Received Goods: Bulleit Rye Whiskey

There is a ridiculously dorky youtube phenomenon called “unboxing”. When a tech geek gets a fancy new gizmo or game, they make a video of themselves opening up the box. Weird, eh? Well, I thought it might be funny to apply the same to booze. I am a booze geek, after all.

I know the conventions of “unboxing” are usually that you talk about the thing while you open it. But I figured, I’d just show making a cocktail, instead.

When life gives you Rye Whiskey, make Sazeracs!

And a fine Sazerac it does make.

Trying it on it’s own, I found it to be surprising mellow, though it did lack a real finish or presence in the glass.

Still, for around $25 for 750ml, the Bulleit Rye is not a bad deal at all for a mixing Rye Whiskey.

If you have sharp eyes, you will notice that is a big bag of Meyer Lemons some friends gave me from the tree in their back yard. Meyer Lemon Peel, not exactly kosher for Sazeracs, as their zest has a sort of weird Thyme and white pepper-like scent.

Still a tasty Sazerac, if a bit culinarily herbal.

Music in the background from Mr. Colin Stetson‘s new release, “New History Warfare Volume 2: Judges“.

Questions and addenda:

Mahon McGrath, Q: “While it definitely isn’t a powerhouse or complex, it IS nice to see a decent new rye come on the market at around $20.”

A: “It would be pretty interesting to do a blind tasting of all the Ryes produced at LDI and see which came out on top. But, I agree, the Bulleit Rye is a good product and it’s very nice to see the company choosing to market it at a reasonable price point.”

Ben, Q: “Sorry that the the Bulleit Rye didn’t impress more – I had high hopes for it. I’m hoping to discover that our opinions differ when I get my hands on it. You should try the Redemption releases if you haven’t yet – their rye is 95% rye grain in the mash (like Bulleit), their high rye bourbon is ~36% rye (if memory serves), and they price around $26-29 a bottle. Love to know what you think about these. I like them a lot, and would put up the Redemption Rye up against the pricier Templeton (the other rye I have right now).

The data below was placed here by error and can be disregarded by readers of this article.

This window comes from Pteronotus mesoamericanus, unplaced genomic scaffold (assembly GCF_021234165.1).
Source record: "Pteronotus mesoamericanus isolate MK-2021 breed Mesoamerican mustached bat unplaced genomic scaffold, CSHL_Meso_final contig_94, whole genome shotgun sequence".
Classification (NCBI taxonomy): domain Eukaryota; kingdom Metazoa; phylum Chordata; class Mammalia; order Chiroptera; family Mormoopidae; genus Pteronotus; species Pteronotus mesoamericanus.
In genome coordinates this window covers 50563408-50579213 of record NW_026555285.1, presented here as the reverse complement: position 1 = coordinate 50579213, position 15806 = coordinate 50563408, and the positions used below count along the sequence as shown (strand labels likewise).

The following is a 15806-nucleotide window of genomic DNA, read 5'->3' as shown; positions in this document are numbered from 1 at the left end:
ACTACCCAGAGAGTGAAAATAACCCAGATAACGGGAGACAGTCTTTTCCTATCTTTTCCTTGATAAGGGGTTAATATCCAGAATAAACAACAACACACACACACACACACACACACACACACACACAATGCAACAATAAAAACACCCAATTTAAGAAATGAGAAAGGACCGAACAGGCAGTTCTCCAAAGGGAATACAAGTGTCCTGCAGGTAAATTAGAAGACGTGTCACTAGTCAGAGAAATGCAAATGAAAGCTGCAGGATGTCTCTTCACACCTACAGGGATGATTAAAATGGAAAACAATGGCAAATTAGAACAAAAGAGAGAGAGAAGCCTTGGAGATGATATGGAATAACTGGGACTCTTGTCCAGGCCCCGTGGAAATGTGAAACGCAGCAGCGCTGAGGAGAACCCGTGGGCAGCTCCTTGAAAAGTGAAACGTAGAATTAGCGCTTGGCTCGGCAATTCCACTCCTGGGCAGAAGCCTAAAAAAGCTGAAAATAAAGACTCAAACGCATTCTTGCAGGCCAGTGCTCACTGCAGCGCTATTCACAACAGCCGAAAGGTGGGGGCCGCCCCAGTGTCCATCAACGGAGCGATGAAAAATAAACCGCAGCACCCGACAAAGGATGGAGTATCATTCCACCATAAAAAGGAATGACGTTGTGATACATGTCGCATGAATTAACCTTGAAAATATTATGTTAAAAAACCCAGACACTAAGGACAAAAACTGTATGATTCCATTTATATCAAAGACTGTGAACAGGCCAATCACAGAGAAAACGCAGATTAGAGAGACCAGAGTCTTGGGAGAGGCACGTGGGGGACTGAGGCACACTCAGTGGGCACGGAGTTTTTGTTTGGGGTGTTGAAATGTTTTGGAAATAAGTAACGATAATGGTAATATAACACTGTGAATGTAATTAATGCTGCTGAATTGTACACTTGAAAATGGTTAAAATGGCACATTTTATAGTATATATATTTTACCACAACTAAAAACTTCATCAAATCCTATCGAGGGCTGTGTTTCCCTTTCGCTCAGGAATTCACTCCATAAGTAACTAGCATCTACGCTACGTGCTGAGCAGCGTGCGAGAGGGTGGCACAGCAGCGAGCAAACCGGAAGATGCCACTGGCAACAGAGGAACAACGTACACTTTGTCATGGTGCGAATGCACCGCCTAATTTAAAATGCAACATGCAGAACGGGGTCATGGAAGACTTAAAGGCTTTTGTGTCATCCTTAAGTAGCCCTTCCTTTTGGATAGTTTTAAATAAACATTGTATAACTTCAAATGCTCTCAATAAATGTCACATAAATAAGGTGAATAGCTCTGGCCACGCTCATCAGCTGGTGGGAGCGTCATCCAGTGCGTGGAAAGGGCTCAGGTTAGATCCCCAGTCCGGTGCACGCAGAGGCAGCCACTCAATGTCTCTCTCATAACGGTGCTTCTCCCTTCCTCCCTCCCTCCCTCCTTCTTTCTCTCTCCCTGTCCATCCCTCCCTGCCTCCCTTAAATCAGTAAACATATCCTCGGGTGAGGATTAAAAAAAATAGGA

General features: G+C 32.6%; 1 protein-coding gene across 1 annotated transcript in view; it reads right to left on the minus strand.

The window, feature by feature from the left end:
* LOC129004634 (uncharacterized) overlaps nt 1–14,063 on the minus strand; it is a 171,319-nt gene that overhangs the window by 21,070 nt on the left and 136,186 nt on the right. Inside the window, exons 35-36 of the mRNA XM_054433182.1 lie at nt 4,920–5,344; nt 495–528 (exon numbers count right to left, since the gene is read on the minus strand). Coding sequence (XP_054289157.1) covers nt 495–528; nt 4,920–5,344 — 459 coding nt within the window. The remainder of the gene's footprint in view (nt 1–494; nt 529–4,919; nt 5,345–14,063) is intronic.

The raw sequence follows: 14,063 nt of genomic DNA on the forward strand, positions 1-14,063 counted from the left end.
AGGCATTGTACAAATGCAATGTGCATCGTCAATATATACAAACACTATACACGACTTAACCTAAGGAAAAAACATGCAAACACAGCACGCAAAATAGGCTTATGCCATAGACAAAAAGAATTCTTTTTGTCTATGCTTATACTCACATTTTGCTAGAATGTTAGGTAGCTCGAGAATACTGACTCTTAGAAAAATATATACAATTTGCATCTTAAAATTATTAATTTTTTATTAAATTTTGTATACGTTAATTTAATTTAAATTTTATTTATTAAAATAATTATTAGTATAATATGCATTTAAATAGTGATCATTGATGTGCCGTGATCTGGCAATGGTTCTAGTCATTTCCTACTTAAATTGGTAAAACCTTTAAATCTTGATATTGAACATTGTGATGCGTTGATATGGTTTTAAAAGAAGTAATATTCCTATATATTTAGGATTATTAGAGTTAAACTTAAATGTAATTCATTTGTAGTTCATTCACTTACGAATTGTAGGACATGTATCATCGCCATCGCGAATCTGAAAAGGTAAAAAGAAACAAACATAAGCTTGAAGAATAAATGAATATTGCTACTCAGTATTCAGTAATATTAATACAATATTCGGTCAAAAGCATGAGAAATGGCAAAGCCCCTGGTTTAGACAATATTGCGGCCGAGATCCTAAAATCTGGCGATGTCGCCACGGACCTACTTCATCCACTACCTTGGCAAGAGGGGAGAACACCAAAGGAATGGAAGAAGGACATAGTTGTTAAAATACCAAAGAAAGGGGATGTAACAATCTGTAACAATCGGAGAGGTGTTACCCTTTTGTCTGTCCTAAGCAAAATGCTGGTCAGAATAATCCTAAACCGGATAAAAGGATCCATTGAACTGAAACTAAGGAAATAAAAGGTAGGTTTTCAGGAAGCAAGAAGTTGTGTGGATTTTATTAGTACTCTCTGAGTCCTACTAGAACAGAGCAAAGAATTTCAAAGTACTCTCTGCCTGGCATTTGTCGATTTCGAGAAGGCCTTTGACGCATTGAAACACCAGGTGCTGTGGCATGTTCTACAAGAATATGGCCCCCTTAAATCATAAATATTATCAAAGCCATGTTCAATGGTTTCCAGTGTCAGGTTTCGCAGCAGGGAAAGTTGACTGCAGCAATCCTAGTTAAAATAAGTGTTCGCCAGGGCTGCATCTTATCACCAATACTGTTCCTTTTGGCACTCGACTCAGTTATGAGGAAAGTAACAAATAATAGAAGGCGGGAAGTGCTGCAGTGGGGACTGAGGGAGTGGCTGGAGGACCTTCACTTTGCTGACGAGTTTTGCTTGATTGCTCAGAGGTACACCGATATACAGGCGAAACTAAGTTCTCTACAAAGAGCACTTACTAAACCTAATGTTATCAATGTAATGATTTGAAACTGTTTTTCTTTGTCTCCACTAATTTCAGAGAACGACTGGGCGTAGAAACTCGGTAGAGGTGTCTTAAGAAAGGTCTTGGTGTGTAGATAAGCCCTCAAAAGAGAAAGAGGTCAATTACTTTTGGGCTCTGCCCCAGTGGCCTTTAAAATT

“Since we have a Meyer Lemon tree in our yard, that’s what has been going in my Sazeracs and Vieux Carrés (and the wife’s Sidecars and Lemon Drops). I’ll have to do a taste test against other lemons – Eureka from the market or Ponderosa from a friend’s tree…”

A: “Bulleit, Redemption, Templeton, and Willet all get their Rye Whiskey from LDI in Lawrenceburg, IN, none of them are distilling this spirit themselves.. You can tell from the signature 95% Rye, 5% Barley mashbill. High West also gets some of the Rye they use for their Vatted (Blended?) Whiskeys from LDI.

“I need to rewrite this post a bit, it comes off too negative. There are a lot of things to like about Bulleit, first off being the price. Among the Ryes in the $20-30 price range, I think only Rittenhouse stands out as the only one I would buy instead of Bulleit. And there are a bunch of Ryes in the $30-40 range I would pick it over. So it isn’t bad at all.

“It’s just I’ve been drinking a lot of high quality pot still whiskeys lately, and the Bulleit Rye just doesn’t hold a candle to the length and interest you get from those, mixing or sipping. YMMV.”

From Scott Brown, Q: “Almost bout a bottle of this today as it just showed up in our shops in Connecticut, how is it as an evening dram to sip?”

A: “Scott, a friend and I did a tasting of several Ryes last night and found the Bulleit to be the least complex of the bunch. Not harsh or unpleasant in any way, but to us it lacked the complexity you’d look for in a “sipping” spirit.

“That said, if I could only spend around $20 for a good all around Rye, and couldn’t get Rittenhouse Bonded, I would probably pick the Bulleit. In fact, there are probably several ryes in the $30-40 range that I would pass over for the Bulleit.”

BOTW–Velvet Merkin

Right, well, this is sort of my St. Patrick’s Day Post… The Irish love a good shaggy dog story, right?

At Alembic Bar, they would occasionally have the Firestone-Walker beer “Velvet Merkin” on tap. A very nice California Oatmeal Stout with a hilarious name.

I leave it to you, to discover the rather Not Safe For Work nature of the meaning of “Merkin”.

Just this winter, I found Firestone-Walker had finally bottled what I thought was “Velvet Merkin”. This amused me to no end, and I had to buy a six pack tout de suite. Thinking Firestone-Walker had managed to slip one past the TTB, I posted the news to facebook, “Velvet Merkin in bottles! Looks like someone at the TTB forgot to bring their dictionary to work!” Unfortunately, Dan Miller, (of Sloshed!,) deflated my enjoyment by pointing out the beer was now called “Velvet Merlin”.

Looked in the fridge. Sure enough the beer had gone from Burlesque to Renaissance Faire. “Velvet Merlin”? Really? That is just soooo lame.

Well, despite the pathetic sorcerous nature of the new name, the beer is still tasty.

At 5.5% ABV, Velvet Merlin is a nice change from the usual over alcoholic Imperial Stouts so popular these days with American Craft brewers. Good flavor, too, and nice body. All the things you look for in an Oatmeal Stout. It will definitely put some hair on your… Well… Uh, chin. Yeah, that’s it. Chin.